News & Events

October 2006

Liz's Adventures in Guyana

Liz's Adventures in Guyana

We loaded up two 4×4 pickup trucks, and at 7:00 am headed out for a 300-mile, nine hour drive on dirt logging roads to the savannahs of the Rupinuni. If you think filming out a car window on paved roads is difficult, try filming scenery on a pothole-filled dirt road.

My days started at 6:00 a.m. and ended around 6:00 p.m. As the seven-member United States Agency for International Development’s Peanut Collaborative Research Support Project (or USAID Peanut CRSP) team made its rounds to meet with Amerindian peanut farmers and peanut butter industry workers, I filmed. I filmed in several villages on the savannahs and in the jungles with names like, Aranapunta, Parishara, Paraquarnauwa, and Moca Moca.

I filmed peanut digging, picking and drying. I filmed as the agriculture experts offered advice to the Amerindian farmers on how to make the most out of what they had available in the fields. I filmed beautiful, smart, shy, schoolchildren doing their morning lessons, and receiving their peanut butter and cassava snack. I, or rather the camera, was a big hit with the school children. I interviewed farmers, schoolteachers, local politicians and the women of the cottage industries who make the peanut butter for the kids.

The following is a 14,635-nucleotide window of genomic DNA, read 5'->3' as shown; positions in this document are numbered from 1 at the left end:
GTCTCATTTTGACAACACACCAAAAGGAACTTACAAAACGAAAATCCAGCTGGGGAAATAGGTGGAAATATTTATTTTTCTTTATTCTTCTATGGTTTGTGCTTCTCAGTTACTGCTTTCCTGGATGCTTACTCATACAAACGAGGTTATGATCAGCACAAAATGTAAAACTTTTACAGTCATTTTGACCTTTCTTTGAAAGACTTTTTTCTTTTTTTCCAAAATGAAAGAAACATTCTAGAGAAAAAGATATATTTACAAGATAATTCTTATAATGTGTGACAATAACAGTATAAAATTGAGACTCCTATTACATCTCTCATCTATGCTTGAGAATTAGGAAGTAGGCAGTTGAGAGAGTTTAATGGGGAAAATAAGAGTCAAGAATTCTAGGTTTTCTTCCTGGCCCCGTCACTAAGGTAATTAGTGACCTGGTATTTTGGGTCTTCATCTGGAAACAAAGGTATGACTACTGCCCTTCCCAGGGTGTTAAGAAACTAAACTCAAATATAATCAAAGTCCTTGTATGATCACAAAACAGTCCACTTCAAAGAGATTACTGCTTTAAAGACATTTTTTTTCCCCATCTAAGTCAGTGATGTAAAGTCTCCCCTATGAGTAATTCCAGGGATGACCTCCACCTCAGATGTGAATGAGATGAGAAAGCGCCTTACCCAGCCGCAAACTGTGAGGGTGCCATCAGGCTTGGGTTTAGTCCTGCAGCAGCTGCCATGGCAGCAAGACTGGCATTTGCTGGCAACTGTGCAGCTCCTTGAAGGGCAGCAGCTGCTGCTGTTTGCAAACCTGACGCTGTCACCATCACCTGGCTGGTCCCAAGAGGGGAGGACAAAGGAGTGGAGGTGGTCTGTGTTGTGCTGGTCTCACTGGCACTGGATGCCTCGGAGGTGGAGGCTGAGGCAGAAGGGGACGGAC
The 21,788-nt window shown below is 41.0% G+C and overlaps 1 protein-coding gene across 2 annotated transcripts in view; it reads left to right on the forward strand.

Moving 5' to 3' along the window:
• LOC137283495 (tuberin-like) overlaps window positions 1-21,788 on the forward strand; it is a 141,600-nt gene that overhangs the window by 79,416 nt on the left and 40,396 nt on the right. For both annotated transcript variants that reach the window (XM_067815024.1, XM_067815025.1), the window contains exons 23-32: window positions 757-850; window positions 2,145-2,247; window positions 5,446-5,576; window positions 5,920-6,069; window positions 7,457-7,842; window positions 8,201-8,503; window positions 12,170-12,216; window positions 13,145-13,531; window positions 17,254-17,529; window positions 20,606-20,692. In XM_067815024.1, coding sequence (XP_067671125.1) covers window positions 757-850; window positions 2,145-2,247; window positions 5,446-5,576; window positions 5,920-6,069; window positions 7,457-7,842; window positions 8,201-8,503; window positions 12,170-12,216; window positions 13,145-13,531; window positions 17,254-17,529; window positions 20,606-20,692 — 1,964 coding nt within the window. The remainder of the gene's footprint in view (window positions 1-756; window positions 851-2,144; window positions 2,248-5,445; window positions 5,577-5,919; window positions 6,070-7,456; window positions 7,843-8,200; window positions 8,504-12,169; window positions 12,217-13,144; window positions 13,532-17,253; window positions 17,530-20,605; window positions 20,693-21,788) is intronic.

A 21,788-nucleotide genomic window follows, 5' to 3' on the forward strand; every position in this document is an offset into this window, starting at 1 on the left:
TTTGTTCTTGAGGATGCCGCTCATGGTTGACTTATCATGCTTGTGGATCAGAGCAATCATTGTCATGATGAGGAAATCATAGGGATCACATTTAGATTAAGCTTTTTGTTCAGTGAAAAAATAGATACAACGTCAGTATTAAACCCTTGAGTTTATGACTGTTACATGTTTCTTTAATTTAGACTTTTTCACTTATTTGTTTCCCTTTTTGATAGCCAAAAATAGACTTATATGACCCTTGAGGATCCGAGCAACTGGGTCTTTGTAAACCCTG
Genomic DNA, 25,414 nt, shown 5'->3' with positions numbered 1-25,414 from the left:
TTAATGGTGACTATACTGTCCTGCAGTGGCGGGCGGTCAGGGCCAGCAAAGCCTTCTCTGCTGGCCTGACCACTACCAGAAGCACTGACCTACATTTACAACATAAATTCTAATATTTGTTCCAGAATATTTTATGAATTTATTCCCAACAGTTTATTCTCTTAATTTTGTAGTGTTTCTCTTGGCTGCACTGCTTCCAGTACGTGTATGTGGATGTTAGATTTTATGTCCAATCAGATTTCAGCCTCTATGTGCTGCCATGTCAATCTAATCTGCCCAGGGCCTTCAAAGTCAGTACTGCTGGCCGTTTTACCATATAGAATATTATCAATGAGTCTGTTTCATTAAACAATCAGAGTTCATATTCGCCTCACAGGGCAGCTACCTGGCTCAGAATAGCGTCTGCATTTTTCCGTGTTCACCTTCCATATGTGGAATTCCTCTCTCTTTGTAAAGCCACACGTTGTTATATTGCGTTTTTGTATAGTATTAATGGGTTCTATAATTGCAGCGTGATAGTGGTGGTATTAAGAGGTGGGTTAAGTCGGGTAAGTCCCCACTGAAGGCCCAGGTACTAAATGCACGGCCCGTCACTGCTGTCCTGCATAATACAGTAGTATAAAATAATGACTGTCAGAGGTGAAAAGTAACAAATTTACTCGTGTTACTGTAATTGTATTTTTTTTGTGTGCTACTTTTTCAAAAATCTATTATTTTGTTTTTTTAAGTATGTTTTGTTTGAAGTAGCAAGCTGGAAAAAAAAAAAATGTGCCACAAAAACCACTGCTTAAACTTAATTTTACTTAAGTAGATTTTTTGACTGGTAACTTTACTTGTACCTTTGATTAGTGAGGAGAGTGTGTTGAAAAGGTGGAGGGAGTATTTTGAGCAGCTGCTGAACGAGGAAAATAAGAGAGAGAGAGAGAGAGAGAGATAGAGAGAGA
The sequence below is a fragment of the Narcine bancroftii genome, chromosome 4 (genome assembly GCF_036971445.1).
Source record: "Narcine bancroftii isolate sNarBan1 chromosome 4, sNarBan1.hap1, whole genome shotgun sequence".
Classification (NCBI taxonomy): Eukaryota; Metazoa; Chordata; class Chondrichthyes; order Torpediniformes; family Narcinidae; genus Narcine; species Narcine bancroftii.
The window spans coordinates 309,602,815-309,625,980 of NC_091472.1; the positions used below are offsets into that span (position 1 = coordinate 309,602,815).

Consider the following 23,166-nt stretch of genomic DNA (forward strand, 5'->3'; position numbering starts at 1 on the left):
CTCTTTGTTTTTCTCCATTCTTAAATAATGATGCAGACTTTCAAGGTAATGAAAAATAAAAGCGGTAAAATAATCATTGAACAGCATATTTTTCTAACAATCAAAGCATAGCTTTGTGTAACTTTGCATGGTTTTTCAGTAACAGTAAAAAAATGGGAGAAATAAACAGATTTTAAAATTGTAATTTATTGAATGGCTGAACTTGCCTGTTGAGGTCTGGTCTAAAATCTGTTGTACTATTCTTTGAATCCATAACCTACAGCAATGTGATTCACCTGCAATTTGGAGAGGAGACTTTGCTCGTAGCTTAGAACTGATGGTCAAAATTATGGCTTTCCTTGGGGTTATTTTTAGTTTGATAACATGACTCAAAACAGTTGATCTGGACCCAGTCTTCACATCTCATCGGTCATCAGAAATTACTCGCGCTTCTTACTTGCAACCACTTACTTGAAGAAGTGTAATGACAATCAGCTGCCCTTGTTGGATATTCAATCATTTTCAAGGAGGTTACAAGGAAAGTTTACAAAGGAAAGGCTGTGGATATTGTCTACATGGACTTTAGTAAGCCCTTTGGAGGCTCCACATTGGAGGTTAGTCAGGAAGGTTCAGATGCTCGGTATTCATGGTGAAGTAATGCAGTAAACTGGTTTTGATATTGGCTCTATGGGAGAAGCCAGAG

What I have is 17 hours of tape, filmed over 5 days, documenting the challenges and successes of the USAID Guyana Peanut CRSP. I’ll be back in Guyana in May of 2007 to film field preparations and the planting of the peanuts as well as interviews with key Guyana government officials. The 30-minute informational film should be complete by August 2007.

What do you need to know about filming in Guyana, South America? There’s no electricity infrastructure in the Rupinuni. Luckily, places we stayed had generators, so I could recharge batteries. Bring your malaria pill prescription, plenty of bug spray and sunscreen, be prepared to hike in the hot sun, in the steamy jungle, be prepared to carry all your gear yourself, and don’t think there’s a bathroom when you need it. Keep an open mind, a sense of humor, and have an adventurous palate.

I learned new interview techniques, learned to sleep without AC when it’s 78 degrees at night under mosquito netting, got dirty, bug-bitten, scratched by bramble, sun burned, and loved it. I can’t wait to go back and finish filming.